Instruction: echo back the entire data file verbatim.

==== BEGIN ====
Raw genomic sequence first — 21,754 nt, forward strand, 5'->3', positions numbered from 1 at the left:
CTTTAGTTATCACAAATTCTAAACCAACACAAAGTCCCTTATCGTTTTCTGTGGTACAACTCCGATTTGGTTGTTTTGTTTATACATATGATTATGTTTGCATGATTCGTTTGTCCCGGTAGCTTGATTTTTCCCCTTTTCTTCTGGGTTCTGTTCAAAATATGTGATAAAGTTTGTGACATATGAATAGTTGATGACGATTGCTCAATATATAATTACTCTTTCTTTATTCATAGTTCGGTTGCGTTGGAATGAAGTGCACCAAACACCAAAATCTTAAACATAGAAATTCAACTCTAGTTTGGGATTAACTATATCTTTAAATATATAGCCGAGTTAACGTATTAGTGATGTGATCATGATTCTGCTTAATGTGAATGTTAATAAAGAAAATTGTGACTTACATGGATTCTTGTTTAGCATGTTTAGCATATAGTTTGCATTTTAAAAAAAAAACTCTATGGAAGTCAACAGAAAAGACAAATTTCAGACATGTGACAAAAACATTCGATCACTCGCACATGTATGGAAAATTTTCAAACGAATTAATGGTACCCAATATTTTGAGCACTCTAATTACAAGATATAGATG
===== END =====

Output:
Raw genomic sequence first — 21,754 nt, forward strand, 5'->3', positions numbered from 1 at the left:
CTTTAGTTATCACAAATTCTAAACCAACACAAAGTCCCTTATCGTTTTCTGTGGTACAACTCCGATTTGGTTGTTTTGTTTATACATATGATTATGTTTGCATGATTCGTTTGTCCCGGTAGCTTGATTTTTCCCCTTTTCTTCTGGGTTCTGTTCAAAATATGTGATAAAGTTTGTGACATATGAATAGTTGATGACGATTGCTCAATATATAATTACTCTTTCTTTATTCATAGTTCGGTTGCGTTGGAATGAAGTGCACCAAACACCAAAATCTTAAACATAGAAATTCAACTCTAGTTTGGGATTAACTATATCTTTAAATATATAGCCGAGTTAACGTATTAGTGATGTGATCATGATTCTGCTTAATGTGAATGTTAATAAAGAAAATTGTGACTTACATGGATTCTTGTTTAGCATGTTTAGCATATAGTTTGCATTTTAAAAAAAAAACTCTATGGAAGTCAACAGAAAAGACAAATTTCAGACATGTGACAAAAACATTCGATCACTCGCACATGTATGGAAAATTTTCAAACGAATTAATGGTACCCAATATTTTGAGCACTCTAATTACAAGATATAGATG